On April 27th, I had a meeting at church, and came home to watch a little TV and go to bed. The weather was awful and so we hurried home. All that was on TV was the news about the weather moving through our area – weather that had moved through Alabama earlier that day. As I watched the weather people tag-team the storm progress, the sirens for the city sounded, and I herded the cats to our bathroom (and yes, it was herding and chasing cats — only took 4 tries to get them both in there). Armed with my radio tuned to the local station and still watching the red and yellow and green move across the screen, I waited to see what would happen next. I prayed, and the news announcers said “if you are in downtown, you are OK, the sirens are for….” That was the news that I at least was safe. It was an uneasy night to say the least.
In the months since, I have driven past areas that were damaged. I have seen snapped trees from the roadside, the town of Ringgold as visible from the interstate just flattened. In my head, I thought I knew what I was going to see when we came to Tuscaloosa today. I was wrong.
We thought it was a big deal when our Hobby Lobby closed because the roof caved in after flooding rains. We drove past one today (that I did not get a picture of) that was demolished. The letters from the sign gone – rubble being the word to describe what we saw around us in the part of town we drove through. But it is indiscriminate rubble. Almost across the street was an upscale shopping center that looked like new – -untouched and undamaged. War Zones look better than the little bit of what we saw today. There are bilboards for attorneys who want to expedite tornado claims (ambulance chasers turned storm chasers?) and one billboard that simply said “God Bless Tuscaloosa” with the black and white checked ribbon on it.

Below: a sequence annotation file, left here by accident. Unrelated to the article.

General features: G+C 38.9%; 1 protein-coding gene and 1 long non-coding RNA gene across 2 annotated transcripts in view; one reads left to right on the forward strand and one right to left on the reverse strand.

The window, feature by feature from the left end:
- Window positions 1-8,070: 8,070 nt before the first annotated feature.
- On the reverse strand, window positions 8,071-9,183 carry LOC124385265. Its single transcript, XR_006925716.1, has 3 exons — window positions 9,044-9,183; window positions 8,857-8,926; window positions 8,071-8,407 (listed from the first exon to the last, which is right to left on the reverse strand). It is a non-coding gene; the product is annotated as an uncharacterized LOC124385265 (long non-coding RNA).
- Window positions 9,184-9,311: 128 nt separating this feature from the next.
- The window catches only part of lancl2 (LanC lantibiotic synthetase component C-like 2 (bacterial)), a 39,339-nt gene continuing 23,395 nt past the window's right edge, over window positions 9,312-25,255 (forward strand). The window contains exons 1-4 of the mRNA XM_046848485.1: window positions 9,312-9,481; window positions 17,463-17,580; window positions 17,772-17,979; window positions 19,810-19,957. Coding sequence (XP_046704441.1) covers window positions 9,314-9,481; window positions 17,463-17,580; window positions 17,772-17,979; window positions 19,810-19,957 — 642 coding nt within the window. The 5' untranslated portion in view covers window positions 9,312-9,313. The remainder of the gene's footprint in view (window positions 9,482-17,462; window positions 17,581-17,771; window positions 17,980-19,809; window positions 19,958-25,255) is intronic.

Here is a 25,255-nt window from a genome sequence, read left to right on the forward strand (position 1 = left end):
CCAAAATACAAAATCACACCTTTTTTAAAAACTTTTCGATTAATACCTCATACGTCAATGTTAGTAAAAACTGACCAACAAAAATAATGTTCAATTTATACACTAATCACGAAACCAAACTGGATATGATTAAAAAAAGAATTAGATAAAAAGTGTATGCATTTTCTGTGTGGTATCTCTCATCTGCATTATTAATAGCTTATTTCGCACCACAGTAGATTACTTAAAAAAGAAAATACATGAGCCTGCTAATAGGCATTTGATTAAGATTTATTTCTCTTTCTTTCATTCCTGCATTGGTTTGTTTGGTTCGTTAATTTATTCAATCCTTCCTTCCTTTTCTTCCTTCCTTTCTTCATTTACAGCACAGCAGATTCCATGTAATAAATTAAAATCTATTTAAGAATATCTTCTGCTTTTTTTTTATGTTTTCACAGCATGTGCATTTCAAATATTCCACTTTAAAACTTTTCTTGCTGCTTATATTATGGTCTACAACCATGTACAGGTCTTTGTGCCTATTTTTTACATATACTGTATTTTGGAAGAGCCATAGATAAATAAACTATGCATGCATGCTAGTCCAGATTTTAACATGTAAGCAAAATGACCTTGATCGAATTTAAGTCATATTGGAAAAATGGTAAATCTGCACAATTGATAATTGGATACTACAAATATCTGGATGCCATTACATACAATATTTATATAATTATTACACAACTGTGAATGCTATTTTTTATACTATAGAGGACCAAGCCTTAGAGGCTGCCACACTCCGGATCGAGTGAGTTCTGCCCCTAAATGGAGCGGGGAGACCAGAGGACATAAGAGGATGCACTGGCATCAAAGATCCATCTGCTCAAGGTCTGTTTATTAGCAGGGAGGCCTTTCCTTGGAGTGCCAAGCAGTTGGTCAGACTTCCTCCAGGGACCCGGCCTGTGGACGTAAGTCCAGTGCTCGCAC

Tonight we were welcomed warmly by the folks at University and we went to a local restaurant for dinner. On the list of suggestions, the places that are still here are marked. The others are either gone or closed. It seems there is a strange balance of “normal” and “may never be normal again.” Our dinner at a local college hangout juxtaposed with the shells of buildings we passed on our way into town will remain a strong memory for me.
As our team is here this weekend, we are going to be asking ourselves where we saw God each day in the midst of where we are. Today I saw it when Suzanne, the woman who greeted us, said “thank you for coming to help us”, even as I was wondering if we will be able to make much of a dent in what we see.
The six of us on this trip will be blogging about it either while we are here, or when we get back, so you can see our experiences. Please keep us, and this community in your prayers in the coming days.